Early Marriage Linked to Higher Rates of Maternal and Infant Mortality

Early Marriage Linked to Higher Rates of Maternal and Infant MortalityThe marriagable age, that is the age at which a person can legally be married, varies from country to country and in some cases state to state. Now a new study suggests that the marriagable age factor plays a part in maternal and infant mortality rates.

The study conducted by Anita Raj, PhD — a professor in the Department of Medicine in the University of California, San Diego School of Medicine — and Ulrike Boehmer, PhD — an associate professor in the Boston University School of Public Health — specifically addresses the link between when a child bride is married and the heightened risks she faces for maternal and infant mortality.

Published in the journal Violence Against Women, the study examines marriagable age through ecological analysis and through other statistical data. The study concludes that marriage before the age of 18 causes a higher rate of premature death in both mother and child.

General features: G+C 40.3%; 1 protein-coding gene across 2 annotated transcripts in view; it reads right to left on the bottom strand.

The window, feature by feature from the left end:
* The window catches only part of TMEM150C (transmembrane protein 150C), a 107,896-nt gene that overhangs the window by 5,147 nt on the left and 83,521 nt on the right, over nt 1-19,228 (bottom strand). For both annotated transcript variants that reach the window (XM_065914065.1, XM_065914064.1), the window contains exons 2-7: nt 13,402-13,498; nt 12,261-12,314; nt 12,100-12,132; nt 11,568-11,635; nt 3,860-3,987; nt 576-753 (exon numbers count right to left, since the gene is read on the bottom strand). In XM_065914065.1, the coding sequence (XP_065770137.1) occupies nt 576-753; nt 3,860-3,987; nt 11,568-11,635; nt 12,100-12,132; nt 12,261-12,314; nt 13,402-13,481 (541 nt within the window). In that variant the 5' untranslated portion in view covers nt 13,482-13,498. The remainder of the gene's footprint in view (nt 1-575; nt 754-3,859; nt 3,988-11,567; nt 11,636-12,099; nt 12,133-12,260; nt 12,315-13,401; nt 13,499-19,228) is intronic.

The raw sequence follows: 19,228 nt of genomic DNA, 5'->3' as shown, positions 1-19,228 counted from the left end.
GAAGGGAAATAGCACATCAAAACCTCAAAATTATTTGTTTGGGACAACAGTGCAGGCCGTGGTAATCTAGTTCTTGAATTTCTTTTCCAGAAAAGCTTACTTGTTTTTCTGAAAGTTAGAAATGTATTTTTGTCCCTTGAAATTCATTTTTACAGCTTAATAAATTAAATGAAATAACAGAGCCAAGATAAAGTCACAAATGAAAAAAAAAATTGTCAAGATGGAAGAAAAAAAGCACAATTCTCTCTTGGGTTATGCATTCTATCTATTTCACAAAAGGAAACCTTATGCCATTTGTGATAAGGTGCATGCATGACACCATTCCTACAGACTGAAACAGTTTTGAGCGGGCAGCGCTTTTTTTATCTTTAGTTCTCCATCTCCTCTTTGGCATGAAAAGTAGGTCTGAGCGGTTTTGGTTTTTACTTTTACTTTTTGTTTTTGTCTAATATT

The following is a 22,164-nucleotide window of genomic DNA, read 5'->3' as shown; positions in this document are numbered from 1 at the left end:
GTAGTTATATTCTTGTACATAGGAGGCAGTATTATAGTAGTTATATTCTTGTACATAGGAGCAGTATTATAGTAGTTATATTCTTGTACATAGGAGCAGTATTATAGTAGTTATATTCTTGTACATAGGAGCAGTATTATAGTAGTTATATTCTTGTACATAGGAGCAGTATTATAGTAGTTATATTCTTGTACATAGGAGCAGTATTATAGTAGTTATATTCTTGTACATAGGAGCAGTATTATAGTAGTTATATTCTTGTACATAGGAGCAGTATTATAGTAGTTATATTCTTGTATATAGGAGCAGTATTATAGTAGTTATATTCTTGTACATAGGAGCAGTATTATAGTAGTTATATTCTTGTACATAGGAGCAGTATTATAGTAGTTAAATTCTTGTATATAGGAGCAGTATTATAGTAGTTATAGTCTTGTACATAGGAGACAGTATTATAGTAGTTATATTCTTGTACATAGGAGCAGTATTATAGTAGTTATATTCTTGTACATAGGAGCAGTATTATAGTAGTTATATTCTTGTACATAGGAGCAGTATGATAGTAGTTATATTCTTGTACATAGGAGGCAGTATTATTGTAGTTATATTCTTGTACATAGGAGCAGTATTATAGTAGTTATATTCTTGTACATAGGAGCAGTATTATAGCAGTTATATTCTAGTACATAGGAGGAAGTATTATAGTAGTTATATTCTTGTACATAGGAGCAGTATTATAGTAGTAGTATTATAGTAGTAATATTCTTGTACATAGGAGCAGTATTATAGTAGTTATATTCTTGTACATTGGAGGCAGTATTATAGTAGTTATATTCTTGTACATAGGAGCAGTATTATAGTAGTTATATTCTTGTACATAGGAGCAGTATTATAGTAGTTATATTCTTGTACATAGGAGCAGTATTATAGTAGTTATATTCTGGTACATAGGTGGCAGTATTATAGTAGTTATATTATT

The study reveals that minors who are wed are more likely to bear children before turning 18 years old. The young age of birth often means a higher risk for complications during labor, low birth weight in infants, and, in many cases, malnutrition for mother and child.

The study also notes that young brides often suffer from HIV in countries where child marriage is commonplace.

In their research, the study’s authors suggest that a 10% reduction in child marriage can lead to a 70% reduction in maternal mortality rates. The study considered child marriage to be 17 or younger.


What’s more troublesome is that, while child marriages are declining in most parts of the world, they still sit around 70% of females in South Asia and sub-Saharan Africa. Most affected are girls in rural and impoverished areas where access to healthcare is limited.

According to the United Nations, approximately 60 million young teen and prepubescent girls are married off before turning 18.



Maternal And Infant Mortality Risks Linked To Earlier Marriage:

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Written by James Johnson

James Johnson is a writer, editor, husband, and father.

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